You should be able to easily use email addresses that are linked to your website domain name, an example being This email address is being protected from spambots. You need JavaScript enabled to view it. for the website here. You have whatever name or description before the famous ‘at’ symbol and then the rest of your website name.

It looks the business; clearly connected to the website itself, and therefore as well as looking great it is clearly part of the website purpose.
 
They’re actually more straight forward nowadays to create and manage, however you need to watch out for the detail, in order to make sure they are correctly selected, set-up, and then managed and actually going forward. I’ll therefore always get this bottomed out with clients at the beginning of any new website, with a quick summary below of the main 4 factors to consider when you go through this process:

 1. Decide Which ‘General’ and ‘Named’ Email Addresses You Need

So general ones typically are things like info@ and enquiries@, with maybe more function-specific ones like accounts@ or sales@, and even more trendy-looking ones like hello@.

Named ones are actual people’s names, for example JohnSmith@, and obviously dependent upon individual people.

My advice is normally have at least one each, only have essential ones to begin with as you can always add others afterwards, and make the distinction between a role which may have different or numerous individuals actually doing the role, as opposed to key individuals where you want to communicate the personal element.

 2. Get the Right Names

Not so much for the general ones as they are straightforward, although I do advise to keep it simple with popular handles like info@ rather than, say, hello@, simply because day-to-day users are familiar with this. For the individual names, think about whether you need a surname as well, any middle names, and whether you want things like full stops and dashes splitting them, or abbreviations of them.

Personally I’d go for just first names for small websites wanting to be personable, otherwise the Christian name then surname with a full stop in between, like john.smith@.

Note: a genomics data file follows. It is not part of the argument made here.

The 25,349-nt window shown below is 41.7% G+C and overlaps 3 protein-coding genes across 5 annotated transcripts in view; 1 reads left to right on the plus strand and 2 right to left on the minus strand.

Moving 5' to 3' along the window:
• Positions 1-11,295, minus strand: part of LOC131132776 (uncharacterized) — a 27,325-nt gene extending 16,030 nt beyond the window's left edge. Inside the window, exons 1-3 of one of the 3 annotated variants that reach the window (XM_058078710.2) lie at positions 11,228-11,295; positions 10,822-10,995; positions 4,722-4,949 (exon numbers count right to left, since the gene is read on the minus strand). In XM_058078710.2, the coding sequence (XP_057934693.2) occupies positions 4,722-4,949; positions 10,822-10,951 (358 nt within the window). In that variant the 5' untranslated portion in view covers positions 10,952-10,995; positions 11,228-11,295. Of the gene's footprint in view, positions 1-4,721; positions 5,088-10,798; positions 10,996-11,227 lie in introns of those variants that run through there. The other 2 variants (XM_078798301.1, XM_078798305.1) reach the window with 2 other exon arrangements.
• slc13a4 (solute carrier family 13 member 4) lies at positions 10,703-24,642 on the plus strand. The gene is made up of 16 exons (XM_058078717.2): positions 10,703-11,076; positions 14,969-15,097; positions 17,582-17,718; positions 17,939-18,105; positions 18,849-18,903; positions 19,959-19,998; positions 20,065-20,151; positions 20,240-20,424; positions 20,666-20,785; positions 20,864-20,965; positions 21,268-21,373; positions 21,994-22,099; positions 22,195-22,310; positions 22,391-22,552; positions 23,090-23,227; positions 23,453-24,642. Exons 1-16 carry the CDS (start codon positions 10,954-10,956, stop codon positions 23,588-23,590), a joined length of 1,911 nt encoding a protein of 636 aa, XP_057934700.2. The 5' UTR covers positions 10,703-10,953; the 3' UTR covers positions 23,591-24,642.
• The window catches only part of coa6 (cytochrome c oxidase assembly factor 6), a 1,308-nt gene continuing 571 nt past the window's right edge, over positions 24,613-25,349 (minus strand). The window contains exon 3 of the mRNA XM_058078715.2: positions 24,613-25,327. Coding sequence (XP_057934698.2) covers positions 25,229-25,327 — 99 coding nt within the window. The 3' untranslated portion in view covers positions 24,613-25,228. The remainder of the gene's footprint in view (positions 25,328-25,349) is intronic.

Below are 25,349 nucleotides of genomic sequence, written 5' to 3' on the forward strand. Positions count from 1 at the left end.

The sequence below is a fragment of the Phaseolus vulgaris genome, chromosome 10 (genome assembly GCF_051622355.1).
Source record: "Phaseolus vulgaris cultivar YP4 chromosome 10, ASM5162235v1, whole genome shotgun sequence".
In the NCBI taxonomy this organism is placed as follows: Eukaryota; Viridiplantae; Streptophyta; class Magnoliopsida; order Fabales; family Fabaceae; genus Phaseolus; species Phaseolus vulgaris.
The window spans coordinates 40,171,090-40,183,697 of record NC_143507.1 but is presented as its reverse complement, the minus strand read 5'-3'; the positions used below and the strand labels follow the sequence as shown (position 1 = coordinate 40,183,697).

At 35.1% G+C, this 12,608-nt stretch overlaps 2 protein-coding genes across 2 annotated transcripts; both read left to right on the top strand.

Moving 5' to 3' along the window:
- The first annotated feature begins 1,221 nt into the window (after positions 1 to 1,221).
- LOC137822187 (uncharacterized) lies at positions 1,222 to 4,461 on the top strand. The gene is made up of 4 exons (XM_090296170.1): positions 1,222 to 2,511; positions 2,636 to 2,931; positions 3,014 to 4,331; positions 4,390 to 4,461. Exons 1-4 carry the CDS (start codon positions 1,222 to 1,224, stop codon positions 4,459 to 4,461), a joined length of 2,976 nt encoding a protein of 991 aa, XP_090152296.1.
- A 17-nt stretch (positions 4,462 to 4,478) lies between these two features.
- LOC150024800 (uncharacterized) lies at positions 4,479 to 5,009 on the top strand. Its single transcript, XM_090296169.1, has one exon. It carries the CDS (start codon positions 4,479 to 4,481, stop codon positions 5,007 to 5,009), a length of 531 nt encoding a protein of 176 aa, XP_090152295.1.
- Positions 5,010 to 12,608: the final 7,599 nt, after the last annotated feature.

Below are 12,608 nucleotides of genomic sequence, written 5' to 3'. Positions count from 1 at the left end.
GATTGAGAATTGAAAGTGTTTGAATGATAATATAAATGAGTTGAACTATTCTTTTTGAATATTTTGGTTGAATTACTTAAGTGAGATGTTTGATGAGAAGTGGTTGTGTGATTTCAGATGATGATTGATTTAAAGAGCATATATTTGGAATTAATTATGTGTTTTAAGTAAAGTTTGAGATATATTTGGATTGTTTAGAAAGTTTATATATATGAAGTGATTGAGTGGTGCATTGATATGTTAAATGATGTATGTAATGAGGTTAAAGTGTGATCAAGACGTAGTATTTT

3. Set Up a Webmail Account for Each Email Address

Okay, so this starts getting technical, but in effect it means that you’re going to have a separate email account on the internet for each email address, just like you would with ones like Hotmail or Gmail.

You can then log in, and ta-da, you have your own inbox, and sent items box, and folders there to send and receive emails from that email address.

The good news is that technology is available to easily set these up nowadays with any good website’s hosting package, but the less good news is that you need to get the detail right to firstly get people to understand them, and secondly to then actually make use of them. You can then set up a standard login page that all emails can use, ideally with a clear link related to the website such as www.thewebsitewaiter.com/webmail.

 The other important thing here is to clarify what password you set for each email account, which is actually harder than you might think. General emails are more straightforward, but with individual ones you want to make sure people choose one they can actually remember, and secondly be clear on who else may need to know this to also gain access in an emergency but still maintaining correct Data Protection procedures.

 4. Arrange Diverts to People’s Own Email Where Needed

This is a completely separate way to deal with emails to the webmail option above, and can be in addition or as an alternative to webmail. In effect, an email just pings across to someone’s own personal email without the faff of any middle-man webmail account.

For example, This email address is being protected from spambots. You need JavaScript enabled to view it. may simply ‘divert’ emails to John Smith’s own personal email in Gmail, so it looks like he receives ones direct to his own email account. This is great for having the right impression of a website email, when in actual fact there is the convenience of having it direct to your own email account to read and deal with.

The down sides are that when you reply it will come from your own email account which people will know about, and also you can’t allow multiple users on it, although you can arrange for one standard email like accounts@ to be sent to more than one person’s one email, so maybe 3 key people within an accounts team.
 
In conclusion, make sure you chat through this detail right at the beginning of any new website, or even any existing website because even if the current website does not have the capacity for this it may be worth changing the hosting package so that it can.

You then need to think through how your business, interest, or website purpose works day to day, as in who needs to be involved with emails and how they control them. Once this is bottomed-out, you just need information like names and passwords and you’ll soon be on track to getting set up.